Stephania Heritage Tomato
'Stephania Heritage' tomato.

Stephania Heritage Tomato

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Small saladette-type, 2-4 ounce, red, fruit with a nice, old-fashioned, mildly sweet flavor. Early maturing, cold and heat tollerant.
Stephania Heritage Certified Naturally Grown Seed

65 days, indeterminate — The extremely productive, potato leaf plants of 'Stephania Heritage' are relatively compact for an indeterminate tomato, and they do benefit from support. Its fruit are a small saladette-type, two to four ounces each, red in color, and have a nice, old-fashioned, mildly sweet flavor. Interestingly, as they develop, they tend to have a "tip" on the blossom end that disappears as the fruit matures and fills out into a more globe shape.

In early 2021, we received a handwritten letter from a gardener named Stephania Janovec Potter, with an accompanying sample of tomato seeds. She described that they were a cherished family heirloom variety, which she hoped we would work to help to keep from disappearing.[1] She went on to give an exceptionally detailed history of variety, its description, its amazing attributes, and because of all this, we fit it into our already full grow-out plan ... and we are so glad that we did!

Not only was all of the information that she shared with us accurate, we found an interesting trait that was not documented. In the summer of 2021, our area experienced a "heat dome," the likes of which had never been experience here. Very early in the summer, when typical average temperatures are in the low 70ºs, we had multiple days above 100ºF. These heat records came at the most inopportune time for us as the majority of the tomato plants in our fields were in full bloom. This heat killed pollen, blossoms dropped, and it ultimately drastically reduced our yields. There were a couple of exceptions, but 'Stephania Heritage' stood out. Its yields were spectacular and it was seemingly unaffected by the heat!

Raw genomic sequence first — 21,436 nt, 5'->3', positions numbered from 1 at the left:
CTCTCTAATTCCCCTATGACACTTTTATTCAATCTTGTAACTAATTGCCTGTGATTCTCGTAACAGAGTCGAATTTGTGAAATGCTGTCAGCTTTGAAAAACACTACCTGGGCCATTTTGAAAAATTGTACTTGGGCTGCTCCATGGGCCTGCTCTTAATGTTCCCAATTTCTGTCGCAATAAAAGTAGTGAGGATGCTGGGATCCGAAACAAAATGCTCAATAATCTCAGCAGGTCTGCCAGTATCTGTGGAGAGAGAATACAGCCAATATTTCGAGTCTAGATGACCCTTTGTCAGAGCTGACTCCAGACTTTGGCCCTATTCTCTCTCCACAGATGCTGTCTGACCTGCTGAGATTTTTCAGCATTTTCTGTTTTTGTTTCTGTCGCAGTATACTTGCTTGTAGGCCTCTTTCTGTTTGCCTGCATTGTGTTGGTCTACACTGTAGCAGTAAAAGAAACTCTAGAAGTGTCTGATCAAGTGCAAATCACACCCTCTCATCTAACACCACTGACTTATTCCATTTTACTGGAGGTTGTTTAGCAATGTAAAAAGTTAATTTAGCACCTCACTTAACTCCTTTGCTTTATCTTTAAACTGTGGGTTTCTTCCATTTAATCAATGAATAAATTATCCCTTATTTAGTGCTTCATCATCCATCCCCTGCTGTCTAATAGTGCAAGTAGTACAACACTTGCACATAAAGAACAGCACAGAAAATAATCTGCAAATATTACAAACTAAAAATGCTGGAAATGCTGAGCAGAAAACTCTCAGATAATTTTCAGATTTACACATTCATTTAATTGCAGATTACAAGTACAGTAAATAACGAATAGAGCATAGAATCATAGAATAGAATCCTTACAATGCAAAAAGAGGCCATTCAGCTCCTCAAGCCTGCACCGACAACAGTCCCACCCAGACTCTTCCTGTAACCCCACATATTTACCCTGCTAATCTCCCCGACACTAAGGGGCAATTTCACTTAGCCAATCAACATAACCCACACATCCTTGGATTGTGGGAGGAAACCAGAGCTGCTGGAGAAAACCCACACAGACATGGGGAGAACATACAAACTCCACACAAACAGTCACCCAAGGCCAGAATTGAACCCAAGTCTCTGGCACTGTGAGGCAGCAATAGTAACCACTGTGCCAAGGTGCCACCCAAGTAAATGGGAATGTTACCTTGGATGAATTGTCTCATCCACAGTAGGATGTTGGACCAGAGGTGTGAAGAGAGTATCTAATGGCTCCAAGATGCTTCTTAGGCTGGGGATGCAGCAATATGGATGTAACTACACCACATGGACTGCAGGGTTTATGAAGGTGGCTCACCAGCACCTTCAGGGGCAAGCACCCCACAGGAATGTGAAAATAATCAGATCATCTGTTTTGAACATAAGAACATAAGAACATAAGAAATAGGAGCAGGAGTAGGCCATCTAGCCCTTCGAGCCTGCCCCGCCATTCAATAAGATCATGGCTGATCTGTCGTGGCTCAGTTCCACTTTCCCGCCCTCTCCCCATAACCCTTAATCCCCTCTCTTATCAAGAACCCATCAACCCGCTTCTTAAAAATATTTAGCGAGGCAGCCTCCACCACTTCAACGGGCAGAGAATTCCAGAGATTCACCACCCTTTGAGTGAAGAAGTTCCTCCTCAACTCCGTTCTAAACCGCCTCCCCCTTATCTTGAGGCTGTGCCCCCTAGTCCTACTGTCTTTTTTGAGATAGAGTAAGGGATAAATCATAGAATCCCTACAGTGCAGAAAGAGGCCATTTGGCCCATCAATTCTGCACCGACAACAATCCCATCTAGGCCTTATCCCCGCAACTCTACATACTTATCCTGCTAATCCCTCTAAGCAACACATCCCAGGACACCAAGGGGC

'Stephania Heritage' began in the early 1970s when Stephania's mother, Martha Janovec, received seeds from local Skamania County (Washington) Extension Agent Dick Adlard.[2] He explained that the tomato had originated in the high altitudes of the Chilean Andes and that they would be well-suited for the colder, shorter growing season of the Columbia River Gorge region. Multiple family grew the varieties over the decades, in various locations in Washington State. Although the family had several names for the tomato, it was named 'Stephania Heritage' by Clark County (Washington) Master Gardener and local "tomato guy," Al Pavelko, whom Stephania had given seeds to in the 2010s. Each packet contains approximately 20 seeds.
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